Mulling this over, I got into my car to drive to the grocery store and I kid you not, there was a program on about the virginity pledges that the Christian right is imposing on (mostly) teenage girls. The program they were highlighting seemed pretty elaborate--the girls were given rings and asked to take "pledges" to keep their virginity for future husbands. Whether boys were given rings, I didn't hear. I imagine they stick with the word pledge even though the ceremony resembled vows even more for fear of seeming too Catholic.

(A big deal was made out of these rings, which the girls were to wear until they traded it in for a wedding ring, I guess. I don't know at what point the ring is turned in. But since the obsession with virginal young brides is such a fetish, I hope those with the rings milk it for every sexual thrill it's worth--you know, an elaborate half-naked wedding night ritual where the ring is turned over to your new husband before you turn over your "cherry" could be fun if the whole virginity thing is such a thrill. But I'm of the school of never doing anything half-assed, so what do I know?)

Anyway, in interviewing some of the young women who had brand new virginity pledges and rings to go with them, the interviewer found that very few were all that committed to the idea of pure chastity until the wild abandon of the wedding night. All had vowed, um, pledged to stay chaste until their wedding nights and all had taken that "pledge" while fully intending not to keep it in the spirit in which it was written. All had given themselves an "out" for some amount of premarital sexual contact, be it by defining heavy petting as outside the boundaries of the pledge or by figuring that what they were waiting for was technically love, not marriage.

Most telling was an interview with the adult in charge of the whole thing that day. I was actually a little startled to find out it was a man, since it seemed to me to be inappropriate to have teenage girls talking about their struggles with sexual desire with an adult male heading the discussion. (Again, I didn't hear the whole thing--it might have been a mixed-sex group, but the only male voice I heard was the group leader.) The interviewer questioned the group leader about the studies of these chastity pledges and how they have shown that kids who take them contract STD's at the same rate as kids who don't. The leader admitted that those studies were right but claimed victory anyway because kids who take the pledges tend to delay sexual intercourse more. (Yeah, a whole 18 months.) He cautiously said that they knew that most kids would turn into normal fornicators eventually, but pointed out that delaying sex for even a year was beneficial because kids could develop skills to better handle sexual situations in that year.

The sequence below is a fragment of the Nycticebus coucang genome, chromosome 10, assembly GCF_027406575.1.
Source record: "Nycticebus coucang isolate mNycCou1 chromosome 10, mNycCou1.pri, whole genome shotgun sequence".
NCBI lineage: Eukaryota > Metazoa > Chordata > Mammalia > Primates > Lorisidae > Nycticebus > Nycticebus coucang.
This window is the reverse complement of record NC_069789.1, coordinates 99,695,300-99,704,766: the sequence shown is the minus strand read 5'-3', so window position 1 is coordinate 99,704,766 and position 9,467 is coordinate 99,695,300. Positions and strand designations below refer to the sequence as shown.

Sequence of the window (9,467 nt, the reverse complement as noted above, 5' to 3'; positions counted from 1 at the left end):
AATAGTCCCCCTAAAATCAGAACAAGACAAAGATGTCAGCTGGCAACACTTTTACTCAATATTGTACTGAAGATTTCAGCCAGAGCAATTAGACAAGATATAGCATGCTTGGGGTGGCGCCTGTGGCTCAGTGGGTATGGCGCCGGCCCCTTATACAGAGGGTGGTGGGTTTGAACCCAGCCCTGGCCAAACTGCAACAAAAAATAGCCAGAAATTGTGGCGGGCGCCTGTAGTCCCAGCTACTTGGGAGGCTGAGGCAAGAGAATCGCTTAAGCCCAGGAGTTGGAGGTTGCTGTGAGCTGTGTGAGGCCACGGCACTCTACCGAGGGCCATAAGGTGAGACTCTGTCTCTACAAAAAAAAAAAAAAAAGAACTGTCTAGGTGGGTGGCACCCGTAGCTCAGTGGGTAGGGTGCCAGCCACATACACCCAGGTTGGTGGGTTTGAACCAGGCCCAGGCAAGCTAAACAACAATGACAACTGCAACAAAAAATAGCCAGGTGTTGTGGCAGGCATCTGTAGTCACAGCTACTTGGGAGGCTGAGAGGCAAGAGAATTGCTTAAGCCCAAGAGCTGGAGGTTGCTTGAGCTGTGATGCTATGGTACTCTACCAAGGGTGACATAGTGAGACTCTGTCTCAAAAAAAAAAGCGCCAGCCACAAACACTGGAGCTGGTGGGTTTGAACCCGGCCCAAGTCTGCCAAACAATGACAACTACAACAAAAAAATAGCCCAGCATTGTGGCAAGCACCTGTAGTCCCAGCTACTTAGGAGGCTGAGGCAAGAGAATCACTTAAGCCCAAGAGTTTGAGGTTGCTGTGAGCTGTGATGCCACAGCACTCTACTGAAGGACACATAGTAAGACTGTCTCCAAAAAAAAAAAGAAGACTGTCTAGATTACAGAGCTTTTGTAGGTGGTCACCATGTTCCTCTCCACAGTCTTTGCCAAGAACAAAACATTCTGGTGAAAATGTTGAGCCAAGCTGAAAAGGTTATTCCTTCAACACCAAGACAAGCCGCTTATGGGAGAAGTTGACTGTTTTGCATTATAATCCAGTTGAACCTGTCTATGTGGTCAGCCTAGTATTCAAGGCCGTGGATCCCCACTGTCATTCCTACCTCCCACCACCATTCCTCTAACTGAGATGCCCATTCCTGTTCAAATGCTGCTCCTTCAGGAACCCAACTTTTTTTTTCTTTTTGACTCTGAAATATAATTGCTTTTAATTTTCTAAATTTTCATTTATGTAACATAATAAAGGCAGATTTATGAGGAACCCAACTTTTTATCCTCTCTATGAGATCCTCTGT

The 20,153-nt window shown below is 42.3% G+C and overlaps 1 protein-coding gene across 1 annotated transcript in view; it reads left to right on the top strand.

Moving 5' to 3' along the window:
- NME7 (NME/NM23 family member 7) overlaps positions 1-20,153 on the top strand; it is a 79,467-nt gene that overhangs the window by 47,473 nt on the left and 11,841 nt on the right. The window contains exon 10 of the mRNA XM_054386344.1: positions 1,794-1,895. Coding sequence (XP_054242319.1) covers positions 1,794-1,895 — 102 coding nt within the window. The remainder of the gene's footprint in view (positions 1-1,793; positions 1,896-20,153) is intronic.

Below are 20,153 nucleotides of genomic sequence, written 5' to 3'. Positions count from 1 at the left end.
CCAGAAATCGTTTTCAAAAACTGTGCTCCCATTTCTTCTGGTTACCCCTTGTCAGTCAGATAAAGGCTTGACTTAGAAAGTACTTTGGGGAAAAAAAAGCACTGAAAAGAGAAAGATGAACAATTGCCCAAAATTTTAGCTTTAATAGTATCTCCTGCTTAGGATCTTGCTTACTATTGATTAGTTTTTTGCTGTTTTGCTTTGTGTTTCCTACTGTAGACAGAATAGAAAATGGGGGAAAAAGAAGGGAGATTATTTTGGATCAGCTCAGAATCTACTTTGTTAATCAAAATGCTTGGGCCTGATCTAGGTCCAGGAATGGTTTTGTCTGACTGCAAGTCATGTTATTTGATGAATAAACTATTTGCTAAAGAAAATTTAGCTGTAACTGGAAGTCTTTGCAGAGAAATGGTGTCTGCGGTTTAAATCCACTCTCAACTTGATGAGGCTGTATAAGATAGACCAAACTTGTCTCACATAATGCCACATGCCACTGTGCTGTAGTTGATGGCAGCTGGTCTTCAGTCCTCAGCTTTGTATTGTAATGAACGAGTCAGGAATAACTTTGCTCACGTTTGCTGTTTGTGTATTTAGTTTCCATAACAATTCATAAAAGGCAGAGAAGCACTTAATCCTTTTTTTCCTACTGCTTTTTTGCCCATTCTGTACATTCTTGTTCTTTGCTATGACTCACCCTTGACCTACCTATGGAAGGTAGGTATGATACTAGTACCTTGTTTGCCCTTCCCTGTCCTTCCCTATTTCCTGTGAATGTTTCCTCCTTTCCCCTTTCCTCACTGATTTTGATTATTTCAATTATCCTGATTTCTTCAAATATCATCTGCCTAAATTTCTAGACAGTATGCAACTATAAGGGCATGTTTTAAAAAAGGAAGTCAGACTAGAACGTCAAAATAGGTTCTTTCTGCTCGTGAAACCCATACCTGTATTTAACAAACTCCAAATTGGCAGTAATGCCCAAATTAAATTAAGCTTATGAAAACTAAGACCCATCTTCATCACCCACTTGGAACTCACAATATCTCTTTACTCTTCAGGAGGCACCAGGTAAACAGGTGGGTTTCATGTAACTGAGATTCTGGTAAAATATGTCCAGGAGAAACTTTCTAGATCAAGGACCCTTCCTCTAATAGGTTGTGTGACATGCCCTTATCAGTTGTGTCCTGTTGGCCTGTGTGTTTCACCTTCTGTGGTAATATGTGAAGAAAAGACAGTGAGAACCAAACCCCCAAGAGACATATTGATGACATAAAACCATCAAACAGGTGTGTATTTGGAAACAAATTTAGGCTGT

The interviewer conceded that it might be very helpful for kids to delay sex long enough to have the maturity to handle it better, and I found myself agreeing. Who could disagree with that? But since I had been reading this book, it stuck in my craw. These supposed Christians are lying to these kids in order to manipulate them into behaving the way they want them to. They are asking these kids to take vows they know full well that the vast majority are going to break, and they justify lying to them because it causes a slight delay in when they have sex. But at what emotional cost? There's no way to measure that.

Upon returning home and cracking the book back open, I found that the next part had a minister chastising a gay man by repeatedly reading the passage from Leviticus forbidding sex between men over and over and over again. I read this with bemusement--lately it seems like the Christian right forgot there are other passages in the Bible. Like, for instance, passages decrying the way that dishonesty can eat away at people.

To me, this is a huge sticking issue. Yes, the Bible has passages forbidding homosexual contact. But the mandates against lying are worded much more strongly. One is forced to wonder if perhaps the Christian right is following biblical mandates as much as they say or if they are bending scripture to justify their own prejudices.